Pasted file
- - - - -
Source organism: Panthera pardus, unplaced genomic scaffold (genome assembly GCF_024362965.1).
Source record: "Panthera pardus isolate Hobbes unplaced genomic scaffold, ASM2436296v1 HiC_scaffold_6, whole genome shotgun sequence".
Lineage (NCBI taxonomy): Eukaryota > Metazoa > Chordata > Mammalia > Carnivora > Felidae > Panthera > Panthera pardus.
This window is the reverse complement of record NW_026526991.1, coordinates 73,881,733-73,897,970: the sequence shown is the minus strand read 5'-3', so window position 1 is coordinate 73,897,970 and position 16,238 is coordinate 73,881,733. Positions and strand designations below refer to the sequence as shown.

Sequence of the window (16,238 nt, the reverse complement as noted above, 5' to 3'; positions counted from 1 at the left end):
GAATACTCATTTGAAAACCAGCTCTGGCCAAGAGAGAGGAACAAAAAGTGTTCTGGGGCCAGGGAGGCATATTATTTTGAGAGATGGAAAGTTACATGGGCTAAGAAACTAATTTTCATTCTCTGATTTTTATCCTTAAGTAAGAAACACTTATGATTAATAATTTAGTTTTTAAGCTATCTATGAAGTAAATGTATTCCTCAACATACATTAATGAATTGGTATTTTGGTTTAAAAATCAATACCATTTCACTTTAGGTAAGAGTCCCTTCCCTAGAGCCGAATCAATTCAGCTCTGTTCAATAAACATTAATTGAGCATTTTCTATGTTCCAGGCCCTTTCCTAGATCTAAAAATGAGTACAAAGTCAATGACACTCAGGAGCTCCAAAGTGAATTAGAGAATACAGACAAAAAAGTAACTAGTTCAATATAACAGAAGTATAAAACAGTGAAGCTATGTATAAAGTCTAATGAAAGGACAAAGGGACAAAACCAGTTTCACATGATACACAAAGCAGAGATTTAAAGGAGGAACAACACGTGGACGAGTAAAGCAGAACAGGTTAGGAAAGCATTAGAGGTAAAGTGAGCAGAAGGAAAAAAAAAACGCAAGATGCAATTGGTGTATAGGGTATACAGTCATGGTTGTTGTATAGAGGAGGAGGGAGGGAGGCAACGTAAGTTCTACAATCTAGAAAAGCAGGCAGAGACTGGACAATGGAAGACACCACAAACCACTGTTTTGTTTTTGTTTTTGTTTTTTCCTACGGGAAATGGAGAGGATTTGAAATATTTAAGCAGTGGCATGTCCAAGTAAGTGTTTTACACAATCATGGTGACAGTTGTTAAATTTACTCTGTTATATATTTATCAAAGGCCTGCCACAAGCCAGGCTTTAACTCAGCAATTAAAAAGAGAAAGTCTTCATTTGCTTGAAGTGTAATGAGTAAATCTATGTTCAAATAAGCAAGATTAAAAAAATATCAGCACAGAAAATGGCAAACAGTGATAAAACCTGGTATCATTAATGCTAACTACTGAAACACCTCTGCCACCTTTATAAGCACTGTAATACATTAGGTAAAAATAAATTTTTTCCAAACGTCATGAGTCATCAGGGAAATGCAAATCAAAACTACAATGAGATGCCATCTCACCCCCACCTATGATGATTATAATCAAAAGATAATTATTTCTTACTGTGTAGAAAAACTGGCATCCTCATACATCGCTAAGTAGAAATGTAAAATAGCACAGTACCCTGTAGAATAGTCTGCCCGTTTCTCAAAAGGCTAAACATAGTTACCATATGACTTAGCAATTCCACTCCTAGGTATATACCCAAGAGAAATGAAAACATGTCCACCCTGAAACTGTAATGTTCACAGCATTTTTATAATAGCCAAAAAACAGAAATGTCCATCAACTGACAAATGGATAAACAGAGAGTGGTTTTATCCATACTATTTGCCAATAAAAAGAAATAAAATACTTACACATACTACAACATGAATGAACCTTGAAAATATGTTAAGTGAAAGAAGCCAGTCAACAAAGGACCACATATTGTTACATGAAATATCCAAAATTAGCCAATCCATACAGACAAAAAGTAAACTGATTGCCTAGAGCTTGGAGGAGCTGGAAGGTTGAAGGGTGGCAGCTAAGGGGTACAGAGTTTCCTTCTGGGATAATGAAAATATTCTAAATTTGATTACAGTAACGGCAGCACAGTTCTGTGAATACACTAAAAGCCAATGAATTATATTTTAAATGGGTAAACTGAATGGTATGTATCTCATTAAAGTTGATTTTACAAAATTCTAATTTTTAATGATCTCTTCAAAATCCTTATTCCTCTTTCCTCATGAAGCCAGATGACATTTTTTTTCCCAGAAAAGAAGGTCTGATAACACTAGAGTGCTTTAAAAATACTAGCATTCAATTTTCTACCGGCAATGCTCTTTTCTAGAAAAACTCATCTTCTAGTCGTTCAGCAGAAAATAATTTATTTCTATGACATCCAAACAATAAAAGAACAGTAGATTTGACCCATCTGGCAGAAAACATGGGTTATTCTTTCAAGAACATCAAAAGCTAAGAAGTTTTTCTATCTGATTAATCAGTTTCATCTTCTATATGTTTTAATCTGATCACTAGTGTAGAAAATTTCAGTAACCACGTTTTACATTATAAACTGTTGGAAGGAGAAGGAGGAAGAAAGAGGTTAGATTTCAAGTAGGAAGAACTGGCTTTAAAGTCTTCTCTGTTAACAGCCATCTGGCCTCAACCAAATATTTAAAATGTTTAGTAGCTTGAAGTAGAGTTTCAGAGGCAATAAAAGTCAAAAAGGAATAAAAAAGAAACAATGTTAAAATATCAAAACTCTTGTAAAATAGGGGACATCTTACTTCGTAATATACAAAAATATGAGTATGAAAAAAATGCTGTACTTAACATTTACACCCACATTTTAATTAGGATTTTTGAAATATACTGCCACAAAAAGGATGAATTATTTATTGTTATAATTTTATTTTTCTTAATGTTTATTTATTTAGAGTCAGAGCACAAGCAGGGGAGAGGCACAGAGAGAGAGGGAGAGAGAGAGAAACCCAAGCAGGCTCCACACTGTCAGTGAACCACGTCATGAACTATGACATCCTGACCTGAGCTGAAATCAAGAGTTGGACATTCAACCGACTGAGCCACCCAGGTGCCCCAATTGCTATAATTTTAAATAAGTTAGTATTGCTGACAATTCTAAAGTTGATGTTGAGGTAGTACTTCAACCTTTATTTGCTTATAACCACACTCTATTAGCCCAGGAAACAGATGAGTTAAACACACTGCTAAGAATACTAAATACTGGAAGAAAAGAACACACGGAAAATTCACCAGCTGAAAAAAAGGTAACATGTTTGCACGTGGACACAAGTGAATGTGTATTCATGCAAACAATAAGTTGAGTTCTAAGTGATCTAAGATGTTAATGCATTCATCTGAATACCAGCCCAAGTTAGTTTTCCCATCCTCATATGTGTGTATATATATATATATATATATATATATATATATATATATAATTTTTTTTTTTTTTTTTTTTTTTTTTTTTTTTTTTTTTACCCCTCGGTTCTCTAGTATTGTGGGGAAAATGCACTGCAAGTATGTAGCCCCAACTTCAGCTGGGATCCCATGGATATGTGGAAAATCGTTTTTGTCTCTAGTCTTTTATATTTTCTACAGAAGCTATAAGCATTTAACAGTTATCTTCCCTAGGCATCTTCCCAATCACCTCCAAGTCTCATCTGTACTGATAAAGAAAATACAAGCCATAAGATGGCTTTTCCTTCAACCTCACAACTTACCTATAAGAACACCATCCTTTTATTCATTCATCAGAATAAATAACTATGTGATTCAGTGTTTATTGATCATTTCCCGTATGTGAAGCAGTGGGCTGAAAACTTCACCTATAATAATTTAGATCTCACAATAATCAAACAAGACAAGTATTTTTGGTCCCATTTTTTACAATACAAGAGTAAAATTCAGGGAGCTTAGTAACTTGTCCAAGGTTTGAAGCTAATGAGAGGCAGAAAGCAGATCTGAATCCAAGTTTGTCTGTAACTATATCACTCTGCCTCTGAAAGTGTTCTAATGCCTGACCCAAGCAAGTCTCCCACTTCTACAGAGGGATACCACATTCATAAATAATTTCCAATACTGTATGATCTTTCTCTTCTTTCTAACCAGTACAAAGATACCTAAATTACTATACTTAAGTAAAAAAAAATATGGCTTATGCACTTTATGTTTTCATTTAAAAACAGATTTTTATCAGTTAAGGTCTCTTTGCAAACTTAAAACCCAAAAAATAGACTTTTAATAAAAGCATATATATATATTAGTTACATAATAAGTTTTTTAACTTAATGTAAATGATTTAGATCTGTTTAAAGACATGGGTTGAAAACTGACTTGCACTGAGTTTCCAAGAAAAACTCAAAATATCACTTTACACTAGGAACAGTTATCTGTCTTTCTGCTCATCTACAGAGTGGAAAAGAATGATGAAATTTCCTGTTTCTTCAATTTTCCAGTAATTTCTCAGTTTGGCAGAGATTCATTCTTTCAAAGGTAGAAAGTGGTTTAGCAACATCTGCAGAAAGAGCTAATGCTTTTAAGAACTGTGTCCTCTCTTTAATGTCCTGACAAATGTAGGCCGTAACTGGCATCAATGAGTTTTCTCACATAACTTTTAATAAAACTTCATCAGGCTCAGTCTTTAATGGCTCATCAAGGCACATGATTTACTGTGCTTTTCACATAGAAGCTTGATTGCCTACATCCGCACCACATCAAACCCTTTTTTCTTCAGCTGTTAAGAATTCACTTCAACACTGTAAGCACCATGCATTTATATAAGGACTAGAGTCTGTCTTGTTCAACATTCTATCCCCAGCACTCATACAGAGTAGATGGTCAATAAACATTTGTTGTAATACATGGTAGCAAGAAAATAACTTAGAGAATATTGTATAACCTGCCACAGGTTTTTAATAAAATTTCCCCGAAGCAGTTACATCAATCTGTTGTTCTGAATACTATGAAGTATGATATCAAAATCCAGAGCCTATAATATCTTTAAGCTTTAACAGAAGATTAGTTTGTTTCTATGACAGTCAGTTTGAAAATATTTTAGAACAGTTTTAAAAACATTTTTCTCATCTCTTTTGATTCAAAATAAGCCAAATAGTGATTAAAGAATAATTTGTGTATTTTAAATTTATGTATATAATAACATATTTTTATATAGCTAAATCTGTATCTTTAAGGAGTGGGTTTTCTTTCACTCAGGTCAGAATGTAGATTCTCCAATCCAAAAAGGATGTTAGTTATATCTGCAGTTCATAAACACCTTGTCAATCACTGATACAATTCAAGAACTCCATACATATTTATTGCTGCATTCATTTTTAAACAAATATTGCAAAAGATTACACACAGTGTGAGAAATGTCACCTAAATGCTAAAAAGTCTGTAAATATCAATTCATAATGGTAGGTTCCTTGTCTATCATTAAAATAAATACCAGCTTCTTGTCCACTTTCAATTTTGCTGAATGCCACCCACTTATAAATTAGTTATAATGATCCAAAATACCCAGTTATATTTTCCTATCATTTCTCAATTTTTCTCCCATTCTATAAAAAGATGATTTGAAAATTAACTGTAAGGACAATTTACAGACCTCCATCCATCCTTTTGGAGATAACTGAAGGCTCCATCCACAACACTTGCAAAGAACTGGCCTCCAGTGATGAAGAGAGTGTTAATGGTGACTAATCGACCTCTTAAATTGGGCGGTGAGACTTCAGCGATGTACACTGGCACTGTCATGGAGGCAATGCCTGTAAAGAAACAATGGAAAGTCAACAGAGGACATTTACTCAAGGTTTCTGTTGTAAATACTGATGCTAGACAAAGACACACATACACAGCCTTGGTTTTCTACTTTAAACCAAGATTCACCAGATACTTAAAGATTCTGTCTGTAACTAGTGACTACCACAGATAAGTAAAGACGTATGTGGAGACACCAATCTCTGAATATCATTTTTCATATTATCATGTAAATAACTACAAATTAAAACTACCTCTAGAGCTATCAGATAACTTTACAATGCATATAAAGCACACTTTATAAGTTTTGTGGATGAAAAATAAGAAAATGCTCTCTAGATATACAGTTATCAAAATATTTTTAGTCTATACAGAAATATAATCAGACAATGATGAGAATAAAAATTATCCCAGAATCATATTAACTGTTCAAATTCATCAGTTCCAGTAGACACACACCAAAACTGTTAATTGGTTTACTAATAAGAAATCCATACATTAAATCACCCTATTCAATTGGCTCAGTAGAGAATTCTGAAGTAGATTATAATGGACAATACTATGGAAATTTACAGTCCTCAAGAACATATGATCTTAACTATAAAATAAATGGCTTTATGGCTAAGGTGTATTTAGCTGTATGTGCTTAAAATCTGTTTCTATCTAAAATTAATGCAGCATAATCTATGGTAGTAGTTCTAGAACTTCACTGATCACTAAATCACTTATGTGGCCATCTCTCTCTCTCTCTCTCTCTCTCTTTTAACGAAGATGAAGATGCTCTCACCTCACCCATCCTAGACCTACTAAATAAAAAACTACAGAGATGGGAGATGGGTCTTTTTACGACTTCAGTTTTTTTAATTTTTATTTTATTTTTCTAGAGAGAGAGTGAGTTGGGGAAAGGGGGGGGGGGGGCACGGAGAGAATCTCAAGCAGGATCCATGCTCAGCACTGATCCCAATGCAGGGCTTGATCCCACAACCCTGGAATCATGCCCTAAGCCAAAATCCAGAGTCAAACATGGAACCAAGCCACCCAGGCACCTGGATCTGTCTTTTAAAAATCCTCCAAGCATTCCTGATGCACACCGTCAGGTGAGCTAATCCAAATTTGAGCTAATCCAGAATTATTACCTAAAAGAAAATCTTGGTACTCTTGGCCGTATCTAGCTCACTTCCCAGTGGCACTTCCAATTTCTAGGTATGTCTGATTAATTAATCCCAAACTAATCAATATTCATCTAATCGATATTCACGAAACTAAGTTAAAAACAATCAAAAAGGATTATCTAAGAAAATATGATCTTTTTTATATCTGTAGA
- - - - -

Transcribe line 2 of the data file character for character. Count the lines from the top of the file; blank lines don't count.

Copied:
Source record: "Panthera pardus isolate Hobbes unplaced genomic scaffold, ASM2436296v1 HiC_scaffold_6, whole genome shotgun sequence".